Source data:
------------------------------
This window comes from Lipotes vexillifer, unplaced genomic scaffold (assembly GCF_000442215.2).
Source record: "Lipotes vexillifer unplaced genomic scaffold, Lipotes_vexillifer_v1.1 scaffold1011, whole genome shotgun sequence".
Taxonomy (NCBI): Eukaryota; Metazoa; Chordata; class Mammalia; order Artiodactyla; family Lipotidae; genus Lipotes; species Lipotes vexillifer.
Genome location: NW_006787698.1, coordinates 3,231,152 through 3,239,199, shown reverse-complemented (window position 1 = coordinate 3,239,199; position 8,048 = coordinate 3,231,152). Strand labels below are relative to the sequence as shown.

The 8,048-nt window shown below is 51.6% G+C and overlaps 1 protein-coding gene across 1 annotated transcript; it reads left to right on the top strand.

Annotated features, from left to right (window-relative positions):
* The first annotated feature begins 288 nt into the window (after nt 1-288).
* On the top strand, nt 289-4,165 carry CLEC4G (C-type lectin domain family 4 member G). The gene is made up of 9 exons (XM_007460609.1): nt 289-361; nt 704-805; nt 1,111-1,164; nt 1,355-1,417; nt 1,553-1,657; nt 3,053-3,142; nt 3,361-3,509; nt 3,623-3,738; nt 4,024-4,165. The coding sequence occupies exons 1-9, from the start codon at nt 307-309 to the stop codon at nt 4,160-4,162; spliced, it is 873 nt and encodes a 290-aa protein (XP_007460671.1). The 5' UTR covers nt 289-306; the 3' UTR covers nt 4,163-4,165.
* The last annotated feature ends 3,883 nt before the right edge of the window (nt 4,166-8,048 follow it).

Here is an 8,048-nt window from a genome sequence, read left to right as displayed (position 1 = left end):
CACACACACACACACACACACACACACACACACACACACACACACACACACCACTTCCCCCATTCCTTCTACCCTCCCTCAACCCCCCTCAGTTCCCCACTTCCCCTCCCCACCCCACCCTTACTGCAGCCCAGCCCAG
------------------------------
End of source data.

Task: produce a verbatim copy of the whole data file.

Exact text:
This window comes from Lipotes vexillifer, unplaced genomic scaffold (assembly GCF_000442215.2).
Source record: "Lipotes vexillifer unplaced genomic scaffold, Lipotes_vexillifer_v1.1 scaffold1011, whole genome shotgun sequence".
Taxonomy (NCBI): Eukaryota; Metazoa; Chordata; class Mammalia; order Artiodactyla; family Lipotidae; genus Lipotes; species Lipotes vexillifer.
Genome location: NW_006787698.1, coordinates 3,231,152 through 3,239,199, shown reverse-complemented (window position 1 = coordinate 3,239,199; position 8,048 = coordinate 3,231,152). Strand labels below are relative to the sequence as shown.

The 8,048-nt window shown below is 51.6% G+C and overlaps 1 protein-coding gene across 1 annotated transcript; it reads left to right on the top strand.

Annotated features, from left to right (window-relative positions):
* The first annotated feature begins 288 nt into the window (after nt 1-288).
* On the top strand, nt 289-4,165 carry CLEC4G (C-type lectin domain family 4 member G). The gene is made up of 9 exons (XM_007460609.1): nt 289-361; nt 704-805; nt 1,111-1,164; nt 1,355-1,417; nt 1,553-1,657; nt 3,053-3,142; nt 3,361-3,509; nt 3,623-3,738; nt 4,024-4,165. The coding sequence occupies exons 1-9, from the start codon at nt 307-309 to the stop codon at nt 4,160-4,162; spliced, it is 873 nt and encodes a 290-aa protein (XP_007460671.1). The 5' UTR covers nt 289-306; the 3' UTR covers nt 4,163-4,165.
* The last annotated feature ends 3,883 nt before the right edge of the window (nt 4,166-8,048 follow it).

Here is an 8,048-nt window from a genome sequence, read left to right as displayed (position 1 = left end):
CACACACACACACACACACACACACACACACACACACACACACACACACACCACTTCCCCCATTCCTTCTACCCTCCCTCAACCCCCCTCAGTTCCCCACTTCCCCTCCCCACCCCACCCTTACTGCAGCCCAGCCCAG